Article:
The most distant events, necessary for cosmological studies, will always have the highest signal-to-noise ratios and the poorest rest-frame spectrometrics, making them the most difficult to properly characterize. Before assigning any cosmology, you should assume the distant sample is dominated by over-magnitude events and then work backwards. This is opposite from, and in stark contrast to, the techniques and overly optomistic assumptions made by Foley. Everytime -everytime we see a near-local supernova lightcurve that exceeds the predefined limits for supernova type Ia magnitudes, it corralled off and excluded from the baseline sample. This process ignores the implications these local, over-brilliant events have upon gross assumptions made about the brilliance of the most distant events we observe. It is bad science.

dgavin
2009-Dec-03, 09:33 PM
I have major heartburn with the science behind this article. .......

.....It is bad science.

Jerry I think you missed the entire point of the article. It's not about the discovery of a "one of a kind" event. But the first object discovered that is Possible evidence for long suspected Pair-Instability Nova.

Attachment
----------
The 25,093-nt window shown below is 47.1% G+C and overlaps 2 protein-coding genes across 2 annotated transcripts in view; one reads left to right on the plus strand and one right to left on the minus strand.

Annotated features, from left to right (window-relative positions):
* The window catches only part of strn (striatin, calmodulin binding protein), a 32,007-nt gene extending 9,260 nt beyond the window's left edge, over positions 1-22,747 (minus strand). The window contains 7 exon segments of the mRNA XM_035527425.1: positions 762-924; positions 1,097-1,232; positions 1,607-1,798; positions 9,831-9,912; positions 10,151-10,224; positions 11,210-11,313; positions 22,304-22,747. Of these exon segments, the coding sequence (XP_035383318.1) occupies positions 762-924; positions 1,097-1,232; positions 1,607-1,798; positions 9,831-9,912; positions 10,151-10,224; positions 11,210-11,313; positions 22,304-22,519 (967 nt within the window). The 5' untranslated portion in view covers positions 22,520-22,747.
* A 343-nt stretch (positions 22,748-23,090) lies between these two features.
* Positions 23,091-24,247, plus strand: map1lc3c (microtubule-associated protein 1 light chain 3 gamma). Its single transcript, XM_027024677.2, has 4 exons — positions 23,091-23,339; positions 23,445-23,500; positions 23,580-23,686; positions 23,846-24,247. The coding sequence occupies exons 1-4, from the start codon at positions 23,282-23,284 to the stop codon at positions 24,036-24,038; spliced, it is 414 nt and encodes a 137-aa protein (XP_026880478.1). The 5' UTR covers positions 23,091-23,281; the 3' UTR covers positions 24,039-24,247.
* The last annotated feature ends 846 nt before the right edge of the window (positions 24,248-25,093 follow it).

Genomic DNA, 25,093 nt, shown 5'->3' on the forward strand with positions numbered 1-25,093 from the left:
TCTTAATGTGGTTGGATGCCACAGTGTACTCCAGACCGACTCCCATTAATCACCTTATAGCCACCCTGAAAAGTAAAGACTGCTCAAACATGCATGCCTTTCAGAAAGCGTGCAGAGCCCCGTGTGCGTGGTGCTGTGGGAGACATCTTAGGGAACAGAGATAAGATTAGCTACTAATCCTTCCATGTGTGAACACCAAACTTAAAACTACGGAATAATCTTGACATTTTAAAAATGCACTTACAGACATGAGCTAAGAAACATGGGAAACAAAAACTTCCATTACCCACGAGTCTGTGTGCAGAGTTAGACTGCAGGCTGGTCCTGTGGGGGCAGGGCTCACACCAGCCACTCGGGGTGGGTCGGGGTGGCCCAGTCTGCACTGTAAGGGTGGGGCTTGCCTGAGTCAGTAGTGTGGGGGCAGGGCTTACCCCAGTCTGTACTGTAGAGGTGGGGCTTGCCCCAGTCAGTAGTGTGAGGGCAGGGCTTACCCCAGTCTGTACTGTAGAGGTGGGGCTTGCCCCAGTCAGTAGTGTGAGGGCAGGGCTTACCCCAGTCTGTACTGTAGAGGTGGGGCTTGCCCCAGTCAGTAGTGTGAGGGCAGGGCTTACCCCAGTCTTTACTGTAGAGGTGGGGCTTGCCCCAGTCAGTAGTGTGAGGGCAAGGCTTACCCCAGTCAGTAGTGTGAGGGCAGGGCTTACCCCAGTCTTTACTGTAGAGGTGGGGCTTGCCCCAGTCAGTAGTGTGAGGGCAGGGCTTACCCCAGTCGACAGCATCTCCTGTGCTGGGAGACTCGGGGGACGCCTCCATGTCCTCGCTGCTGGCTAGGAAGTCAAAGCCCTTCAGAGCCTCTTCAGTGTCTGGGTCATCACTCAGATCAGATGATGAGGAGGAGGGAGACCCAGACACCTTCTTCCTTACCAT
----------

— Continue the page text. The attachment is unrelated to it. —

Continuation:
Pair-Instability Nova (Chain Reactions) are a consequence of Nuclear Thermodynamics and has been theorized for a while, but there has not been proof of this sort of reaction happening naturally before.

This now gives us an example where some Super or Hyper-nova's, might be a consequences of Pair-Instability reactions. It would take many more observations of similar objects to confirm such a correlation, but this object is the first in the proof of such a thing. Just because it's a first, doesn't make it One of a Kind. Doesn't mean it should be ignored either.

Kwalish Kid
2009-Dec-03, 10:24 PM
The simple fact is type Ia supernovae are a fairly broad class of events that are not completely understood. It is not a fact that if you pick a sample of events that have the most consistent spectra and light curves, that you can safely assume that you have accounted for every parameter necessary to pinpoint the magnitude; and using this information you can then confidently predict the magnitude of the most distant events.
Do you have any evidence that this event has spectral characteristics that are anything like a SN Ia?

korjik
2009-Dec-03, 10:30 PM
Not only that, but the reason it was 'discovered' in a nearby galaxy is probably more about it being close enough to be absolutely sure more than anything else.

I can see several articles coming out about how several questionable SN at long distances are now likely to be PIN (Pair Instability Novae)

I also can see Jerry complaing about each one and about how that means all of cosmology is wrong because he knows how it works better than the people who do it for a living.

EricFD
2009-Dec-03, 10:43 PM
This article kind of brings to mind the hypothetical population III stars that may have inhabited the early universe, which consisted of basically nothing more than hydrogen and helium. It makes sense that these types of supernovae would most likely be found in dwarf galaxies which are low in metallicity and rich in hydrogen and helium content. Quite a remarkable discovery.

Eric